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    "..wasn't it Bruce Hogdon that once said that +/- .15 grain is all that matters?"

    Don't know about Bruce but that sounds like him. My comment is based on my own observations. Obviously (or it should be) the tolerable variation will depend a lot on the quanity of powder being burned so that changes a bit with case size.

    Thing is, ALL powders burn best (that is, most consistantly) within a fairly narrow but easily and clearly identified pressure range. A properly tested and chosen load will have what I call a "window". or tolerance range, within which small variations mean virtually nothing to accuracy - that's why BR shooters rarely bother to weigh charges and sometimes don't even know the weight of their charges. If we take the time to find the full width of that good performing range, typically .3 to .5 gr. for mid-size cartridges, and load in the middle of it small variations won't matter and the frequency of 'unexplained flyers' will diminish. Only when loading on the ragged edge of the window will small variations in the wrong direction cause problems.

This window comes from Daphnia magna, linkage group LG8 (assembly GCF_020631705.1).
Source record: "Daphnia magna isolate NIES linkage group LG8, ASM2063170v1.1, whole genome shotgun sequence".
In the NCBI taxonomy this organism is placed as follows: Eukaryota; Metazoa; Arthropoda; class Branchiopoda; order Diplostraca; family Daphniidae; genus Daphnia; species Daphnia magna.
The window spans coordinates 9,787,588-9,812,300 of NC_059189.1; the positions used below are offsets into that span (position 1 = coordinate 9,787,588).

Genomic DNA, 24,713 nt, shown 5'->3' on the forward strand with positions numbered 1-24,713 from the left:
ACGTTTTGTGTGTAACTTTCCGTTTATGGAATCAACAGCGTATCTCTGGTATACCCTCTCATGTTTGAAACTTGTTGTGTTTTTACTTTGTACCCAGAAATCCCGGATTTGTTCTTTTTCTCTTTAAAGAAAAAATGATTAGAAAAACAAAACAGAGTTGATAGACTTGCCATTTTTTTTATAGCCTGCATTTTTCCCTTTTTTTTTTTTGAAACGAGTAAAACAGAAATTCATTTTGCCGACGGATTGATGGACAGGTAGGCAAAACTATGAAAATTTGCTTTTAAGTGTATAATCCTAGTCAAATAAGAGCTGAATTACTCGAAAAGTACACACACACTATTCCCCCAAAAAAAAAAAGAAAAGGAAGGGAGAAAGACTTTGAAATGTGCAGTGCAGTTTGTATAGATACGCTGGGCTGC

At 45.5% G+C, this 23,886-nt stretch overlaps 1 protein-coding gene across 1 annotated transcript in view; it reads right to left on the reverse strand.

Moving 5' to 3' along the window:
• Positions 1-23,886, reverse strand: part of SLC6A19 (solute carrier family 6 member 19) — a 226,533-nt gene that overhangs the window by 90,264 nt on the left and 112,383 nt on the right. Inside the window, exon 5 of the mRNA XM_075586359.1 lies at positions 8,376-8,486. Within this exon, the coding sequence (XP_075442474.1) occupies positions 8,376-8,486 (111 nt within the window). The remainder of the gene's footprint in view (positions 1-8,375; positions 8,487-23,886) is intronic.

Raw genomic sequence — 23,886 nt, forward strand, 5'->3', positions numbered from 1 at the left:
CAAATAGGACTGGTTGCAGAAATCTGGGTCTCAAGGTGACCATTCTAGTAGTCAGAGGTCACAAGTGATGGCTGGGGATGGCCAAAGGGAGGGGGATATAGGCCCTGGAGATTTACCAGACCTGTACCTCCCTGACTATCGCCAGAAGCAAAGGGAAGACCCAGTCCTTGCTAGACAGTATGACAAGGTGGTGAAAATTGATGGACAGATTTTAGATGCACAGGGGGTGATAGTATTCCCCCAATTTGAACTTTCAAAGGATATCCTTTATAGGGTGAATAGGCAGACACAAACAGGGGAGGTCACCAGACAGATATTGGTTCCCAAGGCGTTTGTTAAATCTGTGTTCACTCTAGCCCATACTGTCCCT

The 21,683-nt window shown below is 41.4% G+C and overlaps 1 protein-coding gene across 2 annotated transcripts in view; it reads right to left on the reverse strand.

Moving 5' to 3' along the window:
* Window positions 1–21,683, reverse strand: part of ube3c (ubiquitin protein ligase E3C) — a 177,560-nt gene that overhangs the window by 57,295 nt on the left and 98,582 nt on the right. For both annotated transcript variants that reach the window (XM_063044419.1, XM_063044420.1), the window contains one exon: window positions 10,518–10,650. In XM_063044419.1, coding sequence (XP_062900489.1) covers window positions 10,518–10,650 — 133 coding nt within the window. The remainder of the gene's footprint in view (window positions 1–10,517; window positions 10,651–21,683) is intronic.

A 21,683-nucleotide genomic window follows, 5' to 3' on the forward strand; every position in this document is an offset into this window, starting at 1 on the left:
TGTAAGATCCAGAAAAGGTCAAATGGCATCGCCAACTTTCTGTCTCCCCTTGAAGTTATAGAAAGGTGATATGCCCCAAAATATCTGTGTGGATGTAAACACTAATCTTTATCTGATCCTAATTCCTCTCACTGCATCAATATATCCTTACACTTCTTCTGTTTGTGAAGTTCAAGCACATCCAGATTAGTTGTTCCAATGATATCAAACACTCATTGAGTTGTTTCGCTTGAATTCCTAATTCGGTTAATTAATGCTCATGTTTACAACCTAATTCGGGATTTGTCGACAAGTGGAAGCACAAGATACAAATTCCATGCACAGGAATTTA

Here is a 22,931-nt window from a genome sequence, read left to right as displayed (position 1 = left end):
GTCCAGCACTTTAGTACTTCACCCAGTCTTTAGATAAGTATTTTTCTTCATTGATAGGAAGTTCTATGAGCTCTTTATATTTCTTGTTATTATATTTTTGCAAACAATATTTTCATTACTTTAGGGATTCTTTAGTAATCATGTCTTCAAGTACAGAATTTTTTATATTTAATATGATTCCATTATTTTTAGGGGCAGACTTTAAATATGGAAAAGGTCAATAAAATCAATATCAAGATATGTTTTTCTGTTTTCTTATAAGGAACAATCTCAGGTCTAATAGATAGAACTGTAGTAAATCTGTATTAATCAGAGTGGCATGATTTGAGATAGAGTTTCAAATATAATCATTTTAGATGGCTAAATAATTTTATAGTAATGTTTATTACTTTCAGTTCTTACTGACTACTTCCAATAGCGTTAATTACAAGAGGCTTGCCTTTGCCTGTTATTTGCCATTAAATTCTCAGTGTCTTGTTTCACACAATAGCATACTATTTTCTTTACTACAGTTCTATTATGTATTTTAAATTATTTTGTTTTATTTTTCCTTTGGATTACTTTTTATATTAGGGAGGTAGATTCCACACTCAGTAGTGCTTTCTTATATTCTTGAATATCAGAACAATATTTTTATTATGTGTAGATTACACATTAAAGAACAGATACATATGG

IMHO, those who pay big bucks for a Promethus, etc, scale rather than properly developing a good load that's insensitive to tiny variations are wasting big bucks for no good purpose.
     
  12. Mikecr

    Mikecr Well-Known Member

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    Well given that this is a 'long range hunting' site there is still ES to be considered HERE.
    There are tolerant cartridge/load combinations(OCW), but often they are less than suitable over a range of distances. They can produce tiny little short range groups, and suck to hell for distant accuracy, unless also benefiting with low ES.
    Afterall, barrel timing and velocity are two different things that don't hold a linear relationship.

    You can hit on barrel timing that provides exceptional velocity tolerance -at one distance. An upswung muzzle at a lower velocity, etc.
    But this would prove to be a wreck at some other distances, and it would also require a tight charge tolerance and shooting condition(or tuner) to hold.
    Many competitors have seen that load development for this timing -at their intended range, is worthwhile.

    Now with LR hunting cartridges it is even more difficult to get a velocity tolerant load AND low ES. Our ranges are not set, our muzzles move a lot, and our powders & pressures are relatively slow & low.
    So tight tolerances on charge weight(w/resp to capacity) isn't a bad idea.

    David Tubb implied benefits to charges taken to the granule with his 6xc, and he promoted use of Prometheus(which does).
     
    Last edited: Aug 5, 2011
  13. SBruce

    SBruce Well-Known Member